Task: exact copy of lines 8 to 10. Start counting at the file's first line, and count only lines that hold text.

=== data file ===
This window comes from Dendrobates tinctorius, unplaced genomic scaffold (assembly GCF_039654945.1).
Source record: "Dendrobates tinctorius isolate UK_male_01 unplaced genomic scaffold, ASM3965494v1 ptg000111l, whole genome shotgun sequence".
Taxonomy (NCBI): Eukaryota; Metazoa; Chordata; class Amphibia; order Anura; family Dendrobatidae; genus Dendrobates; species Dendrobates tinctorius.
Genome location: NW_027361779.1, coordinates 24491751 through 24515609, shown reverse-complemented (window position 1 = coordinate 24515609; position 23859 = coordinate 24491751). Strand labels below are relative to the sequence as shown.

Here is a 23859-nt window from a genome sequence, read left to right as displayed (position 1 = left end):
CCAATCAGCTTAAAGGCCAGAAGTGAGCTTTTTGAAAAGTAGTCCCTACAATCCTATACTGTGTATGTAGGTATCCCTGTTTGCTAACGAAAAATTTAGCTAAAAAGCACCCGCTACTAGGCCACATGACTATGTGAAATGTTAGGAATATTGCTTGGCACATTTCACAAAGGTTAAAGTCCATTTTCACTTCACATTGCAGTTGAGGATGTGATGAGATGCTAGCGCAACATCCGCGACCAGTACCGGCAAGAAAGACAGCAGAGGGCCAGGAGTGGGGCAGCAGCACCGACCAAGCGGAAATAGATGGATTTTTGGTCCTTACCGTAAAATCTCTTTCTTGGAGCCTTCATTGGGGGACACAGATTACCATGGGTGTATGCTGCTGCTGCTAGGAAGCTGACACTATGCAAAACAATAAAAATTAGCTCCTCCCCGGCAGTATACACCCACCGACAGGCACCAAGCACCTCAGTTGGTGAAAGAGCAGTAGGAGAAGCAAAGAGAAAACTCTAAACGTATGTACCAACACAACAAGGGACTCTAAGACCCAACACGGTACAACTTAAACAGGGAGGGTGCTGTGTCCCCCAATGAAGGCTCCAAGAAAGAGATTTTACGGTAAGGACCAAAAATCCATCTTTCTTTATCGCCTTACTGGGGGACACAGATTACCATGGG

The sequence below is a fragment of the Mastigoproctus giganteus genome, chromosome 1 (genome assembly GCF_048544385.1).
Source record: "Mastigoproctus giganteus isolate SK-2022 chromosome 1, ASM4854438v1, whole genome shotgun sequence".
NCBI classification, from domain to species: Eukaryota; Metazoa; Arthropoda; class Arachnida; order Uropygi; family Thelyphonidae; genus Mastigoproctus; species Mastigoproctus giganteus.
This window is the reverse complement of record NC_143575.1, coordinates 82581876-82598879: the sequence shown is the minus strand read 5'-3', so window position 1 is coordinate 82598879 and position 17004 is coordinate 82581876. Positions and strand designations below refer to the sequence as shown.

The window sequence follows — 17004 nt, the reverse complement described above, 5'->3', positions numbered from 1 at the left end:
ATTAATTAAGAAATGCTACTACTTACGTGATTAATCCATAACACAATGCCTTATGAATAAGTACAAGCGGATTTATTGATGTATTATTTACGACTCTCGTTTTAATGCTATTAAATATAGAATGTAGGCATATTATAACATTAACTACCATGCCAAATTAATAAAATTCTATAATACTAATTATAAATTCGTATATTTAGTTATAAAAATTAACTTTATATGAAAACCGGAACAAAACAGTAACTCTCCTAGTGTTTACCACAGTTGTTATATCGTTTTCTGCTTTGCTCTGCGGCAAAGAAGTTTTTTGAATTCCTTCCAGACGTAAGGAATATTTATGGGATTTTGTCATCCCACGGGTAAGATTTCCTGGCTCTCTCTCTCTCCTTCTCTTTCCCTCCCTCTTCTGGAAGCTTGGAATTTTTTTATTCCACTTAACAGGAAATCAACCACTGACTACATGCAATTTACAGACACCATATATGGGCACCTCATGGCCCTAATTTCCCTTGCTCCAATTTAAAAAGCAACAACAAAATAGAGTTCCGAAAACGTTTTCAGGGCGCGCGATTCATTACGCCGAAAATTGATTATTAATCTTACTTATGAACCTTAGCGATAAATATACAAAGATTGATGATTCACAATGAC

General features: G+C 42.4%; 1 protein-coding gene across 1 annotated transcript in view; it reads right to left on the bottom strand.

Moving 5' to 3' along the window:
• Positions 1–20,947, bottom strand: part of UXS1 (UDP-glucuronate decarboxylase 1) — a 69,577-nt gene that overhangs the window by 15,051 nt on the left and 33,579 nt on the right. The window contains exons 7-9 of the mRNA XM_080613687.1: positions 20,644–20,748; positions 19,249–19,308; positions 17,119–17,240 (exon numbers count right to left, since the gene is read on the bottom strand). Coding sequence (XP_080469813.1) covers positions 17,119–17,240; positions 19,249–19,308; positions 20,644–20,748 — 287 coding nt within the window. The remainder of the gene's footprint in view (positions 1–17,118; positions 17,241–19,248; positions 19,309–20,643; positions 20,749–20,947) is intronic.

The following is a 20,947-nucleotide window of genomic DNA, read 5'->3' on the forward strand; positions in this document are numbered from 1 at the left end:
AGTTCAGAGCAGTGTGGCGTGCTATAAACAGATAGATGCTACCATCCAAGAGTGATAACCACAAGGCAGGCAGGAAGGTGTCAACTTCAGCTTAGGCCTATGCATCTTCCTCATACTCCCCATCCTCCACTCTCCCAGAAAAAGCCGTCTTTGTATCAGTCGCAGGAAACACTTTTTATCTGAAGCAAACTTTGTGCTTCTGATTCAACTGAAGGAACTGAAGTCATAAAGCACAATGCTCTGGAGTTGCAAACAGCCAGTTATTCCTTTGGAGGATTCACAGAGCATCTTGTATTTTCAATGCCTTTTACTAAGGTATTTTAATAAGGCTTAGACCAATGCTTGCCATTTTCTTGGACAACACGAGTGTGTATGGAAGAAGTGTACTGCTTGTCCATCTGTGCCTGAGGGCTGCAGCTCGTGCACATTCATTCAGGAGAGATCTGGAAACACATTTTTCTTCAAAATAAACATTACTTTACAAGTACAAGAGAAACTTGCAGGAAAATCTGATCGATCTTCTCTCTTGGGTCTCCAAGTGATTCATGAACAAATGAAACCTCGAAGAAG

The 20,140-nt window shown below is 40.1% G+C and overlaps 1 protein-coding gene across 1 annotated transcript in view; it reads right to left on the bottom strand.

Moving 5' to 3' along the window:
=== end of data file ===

Source record: "Mastigoproctus giganteus isolate SK-2022 chromosome 1, ASM4854438v1, whole genome shotgun sequence".
NCBI classification, from domain to species: Eukaryota; Metazoa; Arthropoda; class Arachnida; order Uropygi; family Thelyphonidae; genus Mastigoproctus; species Mastigoproctus giganteus.
This window is the reverse complement of record NC_143575.1, coordinates 82581876-82598879: the sequence shown is the minus strand read 5'-3', so window position 1 is coordinate 82598879 and position 17004 is coordinate 82581876. Positions and strand designations below refer to the sequence as shown.